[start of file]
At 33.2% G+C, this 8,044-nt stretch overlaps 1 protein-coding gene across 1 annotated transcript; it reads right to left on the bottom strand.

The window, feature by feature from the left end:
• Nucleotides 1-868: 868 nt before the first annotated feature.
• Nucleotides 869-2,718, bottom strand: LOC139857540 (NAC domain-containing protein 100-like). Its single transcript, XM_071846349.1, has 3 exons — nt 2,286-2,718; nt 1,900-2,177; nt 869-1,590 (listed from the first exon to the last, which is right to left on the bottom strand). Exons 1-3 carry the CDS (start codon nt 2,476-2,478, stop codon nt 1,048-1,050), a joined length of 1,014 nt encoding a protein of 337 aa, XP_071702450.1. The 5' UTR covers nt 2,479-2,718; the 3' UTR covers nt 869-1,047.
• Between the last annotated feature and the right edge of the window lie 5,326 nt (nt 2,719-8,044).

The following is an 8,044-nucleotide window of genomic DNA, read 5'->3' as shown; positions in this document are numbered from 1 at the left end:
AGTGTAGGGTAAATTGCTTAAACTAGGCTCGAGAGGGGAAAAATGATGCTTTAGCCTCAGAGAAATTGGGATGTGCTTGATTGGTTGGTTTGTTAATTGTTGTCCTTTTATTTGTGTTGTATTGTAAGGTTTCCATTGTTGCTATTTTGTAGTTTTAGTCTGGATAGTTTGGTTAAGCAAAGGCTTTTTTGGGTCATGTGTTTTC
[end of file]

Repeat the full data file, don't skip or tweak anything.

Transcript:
At 33.2% G+C, this 8,044-nt stretch overlaps 1 protein-coding gene across 1 annotated transcript; it reads right to left on the bottom strand.

The window, feature by feature from the left end:
• Nucleotides 1-868: 868 nt before the first annotated feature.
• Nucleotides 869-2,718, bottom strand: LOC139857540 (NAC domain-containing protein 100-like). Its single transcript, XM_071846349.1, has 3 exons — nt 2,286-2,718; nt 1,900-2,177; nt 869-1,590 (listed from the first exon to the last, which is right to left on the bottom strand). Exons 1-3 carry the CDS (start codon nt 2,476-2,478, stop codon nt 1,048-1,050), a joined length of 1,014 nt encoding a protein of 337 aa, XP_071702450.1. The 5' UTR covers nt 2,479-2,718; the 3' UTR covers nt 869-1,047.
• Between the last annotated feature and the right edge of the window lie 5,326 nt (nt 2,719-8,044).

The following is an 8,044-nucleotide window of genomic DNA, read 5'->3' as shown; positions in this document are numbered from 1 at the left end:
AGTGTAGGGTAAATTGCTTAAACTAGGCTCGAGAGGGGAAAAATGATGCTTTAGCCTCAGAGAAATTGGGATGTGCTTGATTGGTTGGTTTGTTAATTGTTGTCCTTTTATTTGTGTTGTATTGTAAGGTTTCCATTGTTGCTATTTTGTAGTTTTAGTCTGGATAGTTTGGTTAAGCAAAGGCTTTTTTGGGTCATGTGTTTTC